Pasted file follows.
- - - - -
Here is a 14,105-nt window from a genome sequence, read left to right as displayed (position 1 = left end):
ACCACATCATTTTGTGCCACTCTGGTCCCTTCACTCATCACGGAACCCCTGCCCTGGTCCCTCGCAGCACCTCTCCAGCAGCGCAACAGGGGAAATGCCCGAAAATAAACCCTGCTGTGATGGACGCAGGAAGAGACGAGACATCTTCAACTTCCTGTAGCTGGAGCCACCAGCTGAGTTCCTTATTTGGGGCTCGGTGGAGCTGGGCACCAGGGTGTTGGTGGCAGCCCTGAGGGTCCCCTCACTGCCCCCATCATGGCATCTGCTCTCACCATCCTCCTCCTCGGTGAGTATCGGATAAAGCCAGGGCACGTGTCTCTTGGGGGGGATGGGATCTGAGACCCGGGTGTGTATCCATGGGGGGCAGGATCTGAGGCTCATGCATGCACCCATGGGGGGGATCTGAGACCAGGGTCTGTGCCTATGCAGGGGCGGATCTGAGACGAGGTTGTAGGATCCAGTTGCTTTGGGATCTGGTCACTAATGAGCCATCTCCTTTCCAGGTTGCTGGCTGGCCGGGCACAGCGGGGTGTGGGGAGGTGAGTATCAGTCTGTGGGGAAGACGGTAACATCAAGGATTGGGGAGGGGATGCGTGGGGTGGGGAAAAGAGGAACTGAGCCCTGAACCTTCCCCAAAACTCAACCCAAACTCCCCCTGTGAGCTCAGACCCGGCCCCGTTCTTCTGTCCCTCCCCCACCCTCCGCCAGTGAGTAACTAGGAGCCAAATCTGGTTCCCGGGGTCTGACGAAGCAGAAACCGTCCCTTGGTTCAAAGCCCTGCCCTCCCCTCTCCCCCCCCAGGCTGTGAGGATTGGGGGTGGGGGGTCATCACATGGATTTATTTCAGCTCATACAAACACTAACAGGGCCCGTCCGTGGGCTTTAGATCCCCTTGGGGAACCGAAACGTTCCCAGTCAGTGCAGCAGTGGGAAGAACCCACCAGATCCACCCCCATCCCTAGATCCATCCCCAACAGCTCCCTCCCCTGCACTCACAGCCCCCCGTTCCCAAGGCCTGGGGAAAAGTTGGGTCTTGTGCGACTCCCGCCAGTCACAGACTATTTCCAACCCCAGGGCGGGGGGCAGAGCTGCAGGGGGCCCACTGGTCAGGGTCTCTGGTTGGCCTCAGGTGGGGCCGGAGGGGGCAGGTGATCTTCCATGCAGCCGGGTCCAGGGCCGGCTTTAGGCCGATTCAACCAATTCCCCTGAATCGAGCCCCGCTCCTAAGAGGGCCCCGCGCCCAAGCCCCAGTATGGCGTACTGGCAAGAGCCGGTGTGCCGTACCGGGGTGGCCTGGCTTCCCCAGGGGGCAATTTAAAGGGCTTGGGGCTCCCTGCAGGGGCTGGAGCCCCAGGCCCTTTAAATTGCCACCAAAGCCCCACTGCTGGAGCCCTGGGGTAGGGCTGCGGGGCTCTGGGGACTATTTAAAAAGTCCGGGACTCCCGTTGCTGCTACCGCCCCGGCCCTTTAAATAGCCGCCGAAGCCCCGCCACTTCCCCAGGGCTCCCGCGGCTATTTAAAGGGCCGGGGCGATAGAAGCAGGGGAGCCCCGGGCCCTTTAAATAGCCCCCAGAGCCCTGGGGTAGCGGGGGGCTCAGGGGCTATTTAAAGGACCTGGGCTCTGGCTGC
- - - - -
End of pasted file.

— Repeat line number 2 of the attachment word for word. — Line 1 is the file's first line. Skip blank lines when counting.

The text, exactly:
ACCACATCATTTTGTGCCACTCTGGTCCCTTCACTCATCACGGAACCCCTGCCCTGGTCCCTCGCAGCACCTCTCCAGCAGCGCAACAGGGGAAATGCCCGAAAATAAACCCTGCTGTGATGGACGCAGGAAGAGACGAGACATCTTCAACTTCCTGTAGCTGGAGCCACCAGCTGAGTTCCTTATTTGGGGCTCGGTGGAGCTGGGCACCAGGGTGTTGGTGGCAGCCCTGAGGGTCCCCTCACTGCCCCCATCATGGCATCTGCTCTCACCATCCTCCTCCTCGGTGAGTATCGGATAAAGCCAGGGCACGTGTCTCTTGGGGGGGATGGGATCTGAGACCCGGGTGTGTATCCATGGGGGGCAGGATCTGAGGCTCATGCATGCACCCATGGGGGGGATCTGAGACCAGGGTCTGTGCCTATGCAGGGGCGGATCTGAGACGAGGTTGTAGGATCCAGTTGCTTTGGGATCTGGTCACTAATGAGCCATCTCCTTTCCAGGTTGCTGGCTGGCCGGGCACAGCGGGGTGTGGGGAGGTGAGTATCAGTCTGTGGGGAAGACGGTAACATCAAGGATTGGGGAGGGGATGCGTGGGGTGGGGAAAAGAGGAACTGAGCCCTGAACCTTCCCCAAAACTCAACCCAAACTCCCCCTGTGAGCTCAGACCCGGCCCCGTTCTTCTGTCCCTCCCCCACCCTCCGCCAGTGAGTAACTAGGAGCCAAATCTGGTTCCCGGGGTCTGACGAAGCAGAAACCGTCCCTTGGTTCAAAGCCCTGCCCTCCCCTCTCCCCCCCCAGGCTGTGAGGATTGGGGGTGGGGGGTCATCACATGGATTTATTTCAGCTCATACAAACACTAACAGGGCCCGTCCGTGGGCTTTAGATCCCCTTGGGGAACCGAAACGTTCCCAGTCAGTGCAGCAGTGGGAAGAACCCACCAGATCCACCCCCATCCCTAGATCCATCCCCAACAGCTCCCTCCCCTGCACTCACAGCCCCCCGTTCCCAAGGCCTGGGGAAAAGTTGGGTCTTGTGCGACTCCCGCCAGTCACAGACTATTTCCAACCCCAGGGCGGGGGGCAGAGCTGCAGGGGGCCCACTGGTCAGGGTCTCTGGTTGGCCTCAGGTGGGGCCGGAGGGGGCAGGTGATCTTCCATGCAGCCGGGTCCAGGGCCGGCTTTAGGCCGATTCAACCAATTCCCCTGAATCGAGCCCCGCTCCTAAGAGGGCCCCGCGCCCAAGCCCCAGTATGGCGTACTGGCAAGAGCCGGTGTGCCGTACCGGGGTGGCCTGGCTTCCCCAGGGGGCAATTTAAAGGGCTTGGGGCTCCCTGCAGGGGCTGGAGCCCCAGGCCCTTTAAATTGCCACCAAAGCCCCACTGCTGGAGCCCTGGGGTAGGGCTGCGGGGCTCTGGGGACTATTTAAAAAGTCCGGGACTCCCGTTGCTGCTACCGCCCCGGCCCTTTAAATAGCCGCCGAAGCCCCGCCACTTCCCCAGGGCTCCCGCGGCTATTTAAAGGGCCGGGGCGATAGAAGCAGGGGAGCCCCGGGCCCTTTAAATAGCCCCCAGAGCCCTGGGGTAGCGGGGGGCTCAGGGGCTATTTAAAGGACCTGGGCTCTGGCTGC